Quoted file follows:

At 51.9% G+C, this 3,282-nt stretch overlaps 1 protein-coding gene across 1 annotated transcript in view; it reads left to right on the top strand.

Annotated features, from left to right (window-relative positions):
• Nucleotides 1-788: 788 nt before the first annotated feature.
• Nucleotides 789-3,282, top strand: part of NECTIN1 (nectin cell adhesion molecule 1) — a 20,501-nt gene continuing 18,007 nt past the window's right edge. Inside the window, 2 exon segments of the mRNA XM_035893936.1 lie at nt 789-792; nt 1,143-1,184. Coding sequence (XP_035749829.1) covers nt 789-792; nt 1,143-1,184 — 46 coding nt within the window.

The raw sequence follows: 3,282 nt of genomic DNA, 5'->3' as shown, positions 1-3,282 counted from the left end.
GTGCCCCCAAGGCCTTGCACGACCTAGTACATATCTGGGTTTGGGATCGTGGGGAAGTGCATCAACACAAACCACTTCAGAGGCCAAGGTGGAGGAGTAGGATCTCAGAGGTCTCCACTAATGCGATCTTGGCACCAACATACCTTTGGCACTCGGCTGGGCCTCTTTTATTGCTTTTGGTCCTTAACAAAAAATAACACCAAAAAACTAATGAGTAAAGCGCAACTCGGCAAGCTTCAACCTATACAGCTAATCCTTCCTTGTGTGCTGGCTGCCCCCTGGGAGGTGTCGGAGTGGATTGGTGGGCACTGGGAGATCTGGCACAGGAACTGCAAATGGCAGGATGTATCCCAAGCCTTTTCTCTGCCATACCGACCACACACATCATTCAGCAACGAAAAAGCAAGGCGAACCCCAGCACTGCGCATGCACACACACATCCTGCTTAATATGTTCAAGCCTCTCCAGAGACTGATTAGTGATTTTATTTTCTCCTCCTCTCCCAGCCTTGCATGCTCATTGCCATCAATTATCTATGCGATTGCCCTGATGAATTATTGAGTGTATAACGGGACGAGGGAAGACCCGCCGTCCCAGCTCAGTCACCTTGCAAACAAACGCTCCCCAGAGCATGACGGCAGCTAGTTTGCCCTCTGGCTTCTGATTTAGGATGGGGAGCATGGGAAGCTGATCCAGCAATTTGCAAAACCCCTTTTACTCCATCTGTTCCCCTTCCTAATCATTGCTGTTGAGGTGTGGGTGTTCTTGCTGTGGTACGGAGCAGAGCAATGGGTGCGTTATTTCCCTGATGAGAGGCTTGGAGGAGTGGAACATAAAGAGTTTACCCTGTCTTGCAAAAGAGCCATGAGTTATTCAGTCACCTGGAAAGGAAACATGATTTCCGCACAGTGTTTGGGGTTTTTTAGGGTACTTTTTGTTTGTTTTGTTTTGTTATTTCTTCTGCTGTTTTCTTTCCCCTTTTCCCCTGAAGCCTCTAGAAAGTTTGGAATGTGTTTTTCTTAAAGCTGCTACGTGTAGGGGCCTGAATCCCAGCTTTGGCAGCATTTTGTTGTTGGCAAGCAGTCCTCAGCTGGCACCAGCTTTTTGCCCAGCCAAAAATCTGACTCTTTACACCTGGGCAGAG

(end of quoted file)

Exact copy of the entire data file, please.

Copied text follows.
At 51.9% G+C, this 3,282-nt stretch overlaps 1 protein-coding gene across 1 annotated transcript in view; it reads left to right on the top strand.

Annotated features, from left to right (window-relative positions):
• Nucleotides 1-788: 788 nt before the first annotated feature.
• Nucleotides 789-3,282, top strand: part of NECTIN1 (nectin cell adhesion molecule 1) — a 20,501-nt gene continuing 18,007 nt past the window's right edge. Inside the window, 2 exon segments of the mRNA XM_035893936.1 lie at nt 789-792; nt 1,143-1,184. Coding sequence (XP_035749829.1) covers nt 789-792; nt 1,143-1,184 — 46 coding nt within the window.

The raw sequence follows: 3,282 nt of genomic DNA, 5'->3' as shown, positions 1-3,282 counted from the left end.
GTGCCCCCAAGGCCTTGCACGACCTAGTACATATCTGGGTTTGGGATCGTGGGGAAGTGCATCAACACAAACCACTTCAGAGGCCAAGGTGGAGGAGTAGGATCTCAGAGGTCTCCACTAATGCGATCTTGGCACCAACATACCTTTGGCACTCGGCTGGGCCTCTTTTATTGCTTTTGGTCCTTAACAAAAAATAACACCAAAAAACTAATGAGTAAAGCGCAACTCGGCAAGCTTCAACCTATACAGCTAATCCTTCCTTGTGTGCTGGCTGCCCCCTGGGAGGTGTCGGAGTGGATTGGTGGGCACTGGGAGATCTGGCACAGGAACTGCAAATGGCAGGATGTATCCCAAGCCTTTTCTCTGCCATACCGACCACACACATCATTCAGCAACGAAAAAGCAAGGCGAACCCCAGCACTGCGCATGCACACACACATCCTGCTTAATATGTTCAAGCCTCTCCAGAGACTGATTAGTGATTTTATTTTCTCCTCCTCTCCCAGCCTTGCATGCTCATTGCCATCAATTATCTATGCGATTGCCCTGATGAATTATTGAGTGTATAACGGGACGAGGGAAGACCCGCCGTCCCAGCTCAGTCACCTTGCAAACAAACGCTCCCCAGAGCATGACGGCAGCTAGTTTGCCCTCTGGCTTCTGATTTAGGATGGGGAGCATGGGAAGCTGATCCAGCAATTTGCAAAACCCCTTTTACTCCATCTGTTCCCCTTCCTAATCATTGCTGTTGAGGTGTGGGTGTTCTTGCTGTGGTACGGAGCAGAGCAATGGGTGCGTTATTTCCCTGATGAGAGGCTTGGAGGAGTGGAACATAAAGAGTTTACCCTGTCTTGCAAAAGAGCCATGAGTTATTCAGTCACCTGGAAAGGAAACATGATTTCCGCACAGTGTTTGGGGTTTTTTAGGGTACTTTTTGTTTGTTTTGTTTTGTTATTTCTTCTGCTGTTTTCTTTCCCCTTTTCCCCTGAAGCCTCTAGAAAGTTTGGAATGTGTTTTTCTTAAAGCTGCTACGTGTAGGGGCCTGAATCCCAGCTTTGGCAGCATTTTGTTGTTGGCAAGCAGTCCTCAGCTGGCACCAGCTTTTTGCCCAGCCAAAAATCTGACTCTTTACACCTGGGCAGAG